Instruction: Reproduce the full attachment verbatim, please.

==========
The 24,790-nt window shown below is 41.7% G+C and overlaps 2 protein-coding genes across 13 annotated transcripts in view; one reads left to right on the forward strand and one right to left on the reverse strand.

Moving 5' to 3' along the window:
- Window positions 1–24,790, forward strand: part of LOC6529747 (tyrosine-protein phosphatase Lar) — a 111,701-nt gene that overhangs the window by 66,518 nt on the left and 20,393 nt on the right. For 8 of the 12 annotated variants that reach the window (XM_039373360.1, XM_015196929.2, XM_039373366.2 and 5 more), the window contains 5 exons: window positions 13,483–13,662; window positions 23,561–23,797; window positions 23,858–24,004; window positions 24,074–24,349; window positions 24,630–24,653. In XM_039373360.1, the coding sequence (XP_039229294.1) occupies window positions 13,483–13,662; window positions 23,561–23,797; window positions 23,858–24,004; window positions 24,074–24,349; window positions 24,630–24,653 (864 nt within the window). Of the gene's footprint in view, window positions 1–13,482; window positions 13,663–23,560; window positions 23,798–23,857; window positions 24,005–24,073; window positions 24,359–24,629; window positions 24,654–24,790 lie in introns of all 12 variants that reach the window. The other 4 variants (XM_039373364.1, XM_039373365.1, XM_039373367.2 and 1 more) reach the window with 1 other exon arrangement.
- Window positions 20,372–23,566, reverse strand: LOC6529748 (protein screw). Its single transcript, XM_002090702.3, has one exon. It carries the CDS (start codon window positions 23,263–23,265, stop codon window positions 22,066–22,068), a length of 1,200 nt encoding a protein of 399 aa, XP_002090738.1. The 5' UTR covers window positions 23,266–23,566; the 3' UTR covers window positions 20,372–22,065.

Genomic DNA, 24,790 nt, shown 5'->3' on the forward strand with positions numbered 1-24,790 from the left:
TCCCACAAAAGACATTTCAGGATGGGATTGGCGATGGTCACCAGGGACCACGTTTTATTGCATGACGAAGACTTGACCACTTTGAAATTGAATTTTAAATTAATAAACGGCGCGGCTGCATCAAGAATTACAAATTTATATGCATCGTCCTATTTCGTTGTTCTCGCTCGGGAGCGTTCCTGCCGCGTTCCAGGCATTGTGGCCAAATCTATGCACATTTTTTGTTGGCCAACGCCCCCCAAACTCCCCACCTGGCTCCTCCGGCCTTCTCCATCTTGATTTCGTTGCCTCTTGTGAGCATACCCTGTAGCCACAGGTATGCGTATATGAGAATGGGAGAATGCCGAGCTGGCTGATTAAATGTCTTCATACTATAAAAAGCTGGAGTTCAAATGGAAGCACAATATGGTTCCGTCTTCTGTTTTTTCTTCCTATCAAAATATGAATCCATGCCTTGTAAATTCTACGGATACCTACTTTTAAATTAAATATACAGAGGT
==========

The 24,790-nt window shown below is 41.7% G+C and overlaps 2 protein-coding genes across 13 annotated transcripts in view; one reads left to right on the forward strand and one right to left on the reverse strand.

Moving 5' to 3' along the window:
- Window positions 1–24,790, forward strand: part of LOC6529747 (tyrosine-protein phosphatase Lar) — a 111,701-nt gene that overhangs the window by 66,518 nt on the left and 20,393 nt on the right. For 8 of the 12 annotated variants that reach the window (XM_039373360.1, XM_015196929.2, XM_039373366.2 and 5 more), the window contains 5 exons: window positions 13,483–13,662; window positions 23,561–23,797; window positions 23,858–24,004; window positions 24,074–24,349; window positions 24,630–24,653. In XM_039373360.1, the coding sequence (XP_039229294.1) occupies window positions 13,483–13,662; window positions 23,561–23,797; window positions 23,858–24,004; window positions 24,074–24,349; window positions 24,630–24,653 (864 nt within the window). Of the gene's footprint in view, window positions 1–13,482; window positions 13,663–23,560; window positions 23,798–23,857; window positions 24,005–24,073; window positions 24,359–24,629; window positions 24,654–24,790 lie in introns of all 12 variants that reach the window. The other 4 variants (XM_039373364.1, XM_039373365.1, XM_039373367.2 and 1 more) reach the window with 1 other exon arrangement.
- Window positions 20,372–23,566, reverse strand: LOC6529748 (protein screw). Its single transcript, XM_002090702.3, has one exon. It carries the CDS (start codon window positions 23,263–23,265, stop codon window positions 22,066–22,068), a length of 1,200 nt encoding a protein of 399 aa, XP_002090738.1. The 5' UTR covers window positions 23,266–23,566; the 3' UTR covers window positions 20,372–22,065.

Genomic DNA, 24,790 nt, shown 5'->3' on the forward strand with positions numbered 1-24,790 from the left:
TCCCACAAAAGACATTTCAGGATGGGATTGGCGATGGTCACCAGGGACCACGTTTTATTGCATGACGAAGACTTGACCACTTTGAAATTGAATTTTAAATTAATAAACGGCGCGGCTGCATCAAGAATTACAAATTTATATGCATCGTCCTATTTCGTTGTTCTCGCTCGGGAGCGTTCCTGCCGCGTTCCAGGCATTGTGGCCAAATCTATGCACATTTTTTGTTGGCCAACGCCCCCCAAACTCCCCACCTGGCTCCTCCGGCCTTCTCCATCTTGATTTCGTTGCCTCTTGTGAGCATACCCTGTAGCCACAGGTATGCGTATATGAGAATGGGAGAATGCCGAGCTGGCTGATTAAATGTCTTCATACTATAAAAAGCTGGAGTTCAAATGGAAGCACAATATGGTTCCGTCTTCTGTTTTTTCTTCCTATCAAAATATGAATCCATGCCTTGTAAATTCTACGGATACCTACTTTTAAATTAAATATACAGAGGT